Just as many who have seen and loved Charlie McDowell’s peculiar lil’ indie, I’m also going to keep details at a sparse supply.  I will reveal there are two leads.  A man and his wife, played nicely by Mark Duplass and Elisabeth Moss.  I’ll also reveal that their marriage is hitting a bumpy patch due to a lack of spontaneity, forgiveness, and trust.  Additionally, a therapist (played perfectly by Ted Danson) suggests that they head off on a getaway to a recommended house just outside of town, but just far enough away from other people.  That’s all you’ll hear from me regarding the plot. Continue reading

TIFF 2014: Into the Drink

Atlantic

By: Addison Wylie

For a while, Atlantic. was the most relaxed I had felt at this year’s festival.  Incredibly shot sequences of Fettah windsurfing across the infinite drink eased me into a trance.  Its angelic score cradling the audience is the final nuance Atlantic. has that completely sends us into adoration with these moments of Jan-Willem van Ewijk’s tranquil tale.

Alas, Atlantic. follows a bothersome and oddly common theme at this year’s TIFF.  Atlantic. eventually drifts away from its strengths and heads straight into boredom.

It’s a rare occasion where character development actually hurt Ewijk’s work.  There’s too much of it bogging down an otherwise weirdly interesting “man with no name”.  Actor Fettah Lamara knows how to work with his role of a wanderer and knows how to draw movie goers in when he’s having to utilize survival skills.  He doesn’t fare so well when he has to flesh this stranger out through the character’s family and acquaintances.  This maybe could’ve worked if filmmaker Jim Jarmusch took the reigns from Ewijk, but it’d still be a long shot. Continue reading

Bears

By: Addison WylieBearsPoster

I’ve had to alter my evaluating criteria for DisneyNature.  It’s clear the sub-studio has no interest returning to the quality of earlier docs like Earth and Oceans anytime soon.  Instead, families receive a cutesy story set to live action B-roll of animals in their natural habitats.

As someone who appreciates the importance of these wildlife documentaries, I find it tough to embrace this type of manufactured product.  DisneyNature’s African Cats left me feeling robbed, and I strained to muster a smile through Chimpanzee.

Well, as the saying goes, “if you can’t beat ‘em, join ‘em”.  After observing over the years of how these films are set up, I now rate them accordingly to a couple of guidelines.  (A.) Did filmmakers Alistair Fothergill and Keith Scholey distract me away from my desired expectations with other strengths, and (B.) does the celebrity narrator appropriately fit?  If we look at those two questions and apply them to DisneyNature’s latest endeavour Bears, Fothergill and Scholey surprisingly pull through. Continue reading

TIFF 2014: Short Cuts with Sorrow

The Underground cover

By: Addison Wylie

We return to the Short Cuts Canada programmes to take a look at a few films that aren’t afraid to get “real”. Well, “real” in surreal surroundings and under crazy circumstances.

These three shorts may be tales out of a book (certainly in the case of The Underground), but the emotion conveyed is what makes these stories come alive. They hit and miss various points, but the risks these filmmakers take are nothing short of impressive.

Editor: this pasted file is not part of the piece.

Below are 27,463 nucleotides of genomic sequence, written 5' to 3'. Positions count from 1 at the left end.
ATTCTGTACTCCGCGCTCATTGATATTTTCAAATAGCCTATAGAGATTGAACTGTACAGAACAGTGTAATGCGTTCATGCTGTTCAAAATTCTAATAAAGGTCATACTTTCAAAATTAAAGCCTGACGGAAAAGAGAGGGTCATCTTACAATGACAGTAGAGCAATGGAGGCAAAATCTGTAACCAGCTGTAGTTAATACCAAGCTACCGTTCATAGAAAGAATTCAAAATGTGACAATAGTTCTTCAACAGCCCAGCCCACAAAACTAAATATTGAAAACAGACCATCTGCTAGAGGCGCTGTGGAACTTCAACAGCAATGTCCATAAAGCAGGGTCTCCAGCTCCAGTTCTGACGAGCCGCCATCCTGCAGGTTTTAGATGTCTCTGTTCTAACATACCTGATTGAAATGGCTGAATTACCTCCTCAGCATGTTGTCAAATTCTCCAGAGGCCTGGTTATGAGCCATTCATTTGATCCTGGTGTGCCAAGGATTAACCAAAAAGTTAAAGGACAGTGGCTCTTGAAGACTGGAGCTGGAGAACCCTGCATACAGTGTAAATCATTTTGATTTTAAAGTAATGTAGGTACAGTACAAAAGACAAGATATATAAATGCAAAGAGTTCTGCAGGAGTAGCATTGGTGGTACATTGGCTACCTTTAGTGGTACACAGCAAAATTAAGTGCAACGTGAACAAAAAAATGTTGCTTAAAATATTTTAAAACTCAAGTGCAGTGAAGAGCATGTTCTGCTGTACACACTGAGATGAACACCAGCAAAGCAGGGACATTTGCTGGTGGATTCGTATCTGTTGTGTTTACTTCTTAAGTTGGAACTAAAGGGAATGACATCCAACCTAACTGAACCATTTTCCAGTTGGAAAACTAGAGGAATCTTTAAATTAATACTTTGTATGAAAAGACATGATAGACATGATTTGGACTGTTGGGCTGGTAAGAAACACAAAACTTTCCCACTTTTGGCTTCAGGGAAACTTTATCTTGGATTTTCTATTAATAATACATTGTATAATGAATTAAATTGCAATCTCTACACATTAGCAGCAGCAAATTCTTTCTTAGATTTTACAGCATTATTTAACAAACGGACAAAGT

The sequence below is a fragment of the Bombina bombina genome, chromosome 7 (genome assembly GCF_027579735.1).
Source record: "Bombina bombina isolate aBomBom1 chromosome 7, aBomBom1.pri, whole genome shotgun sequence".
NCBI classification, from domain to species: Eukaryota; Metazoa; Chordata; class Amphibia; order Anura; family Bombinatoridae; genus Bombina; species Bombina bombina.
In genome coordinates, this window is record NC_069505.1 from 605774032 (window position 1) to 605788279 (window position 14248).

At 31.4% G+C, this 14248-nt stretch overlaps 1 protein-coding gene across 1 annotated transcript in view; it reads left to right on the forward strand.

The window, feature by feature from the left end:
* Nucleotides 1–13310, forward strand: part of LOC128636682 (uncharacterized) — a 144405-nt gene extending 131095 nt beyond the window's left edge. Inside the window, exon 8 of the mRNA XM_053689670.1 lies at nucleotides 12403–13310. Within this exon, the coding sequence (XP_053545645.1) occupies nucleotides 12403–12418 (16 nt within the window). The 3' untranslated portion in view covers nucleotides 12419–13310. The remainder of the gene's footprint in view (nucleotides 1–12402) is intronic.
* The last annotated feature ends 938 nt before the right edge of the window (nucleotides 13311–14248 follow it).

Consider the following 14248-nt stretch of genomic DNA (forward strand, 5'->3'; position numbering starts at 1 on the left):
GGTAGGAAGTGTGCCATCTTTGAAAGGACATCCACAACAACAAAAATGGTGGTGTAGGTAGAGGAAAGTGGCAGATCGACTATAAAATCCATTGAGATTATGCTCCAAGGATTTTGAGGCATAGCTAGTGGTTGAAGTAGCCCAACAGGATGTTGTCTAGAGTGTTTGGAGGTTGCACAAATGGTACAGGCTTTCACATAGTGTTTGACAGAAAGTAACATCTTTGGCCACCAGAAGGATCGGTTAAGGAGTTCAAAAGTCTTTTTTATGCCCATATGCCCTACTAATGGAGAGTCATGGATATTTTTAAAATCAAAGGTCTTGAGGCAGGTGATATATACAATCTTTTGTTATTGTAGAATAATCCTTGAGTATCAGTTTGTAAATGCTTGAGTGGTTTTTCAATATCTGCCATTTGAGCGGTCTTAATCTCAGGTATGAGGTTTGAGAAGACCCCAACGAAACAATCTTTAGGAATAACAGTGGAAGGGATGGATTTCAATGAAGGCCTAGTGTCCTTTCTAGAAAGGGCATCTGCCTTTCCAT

On to the shorts! Continue reading

Angry Video Game Nerd: The Movie

By: Addison WylieAVGNposter

Angry Video Game Nerd: The Movie is fanfare to its core.  It’s also a movie that was funded by fans through a highly successful Indiegogo campaign manned by filmmakers/screenwriters Kevin Finn and the Nerd himself James Rolfe.

By avid YouTube subscribers and other online viewers having such an integral role in the making of Finn and Rolfe’s film, I’m not completely surprised to see the finished product completely pander to that crowd.  As someone who has watched practically every one of the Nerd’s reviews online, I was satisfied from a fan’s point-of-view.

What I’m disappointed with is how Angry Video Game Nerd: The Movie doesn’t try to be more than just fanfare when other recent niche films have done so quite easily. Continue reading

TIFF 2014: Wet Noodle

Wet Bum

By: Addison Wylie

Wet Bum features a superb performance by TIFF Rising Star Julia Sarah Stone.  Her helpless presence draws us in, as if we feel the need to lend her a shoulder to cry on.  But, it’s her earnest portrayal of fourteen-year-old outsider Sam that signifies the puzzling phases of fitting in among your peers, and trying to swallow the lump in your throat when you’re singled out for being different.

The film that surrounds Stone is limp, but isn’t without strengths.  For instance, Wet Bum’s writer/director Lindsay MacKay knows how to make elements of a story ambiguous.  For a while, we don’t know if Sam’s relationship with her slightly older lifeguarding teacher is cute or cautionary.  And, Craig Arnold is especially good at crafting his performance around those moments of “what if?”.

MacKay also does a comparable job at disguising her film and not falling for usual coming-of-age tropes.  It comes off as a legitimate character drama about a meek high schooler instead of an overt quest to find herself. Continue reading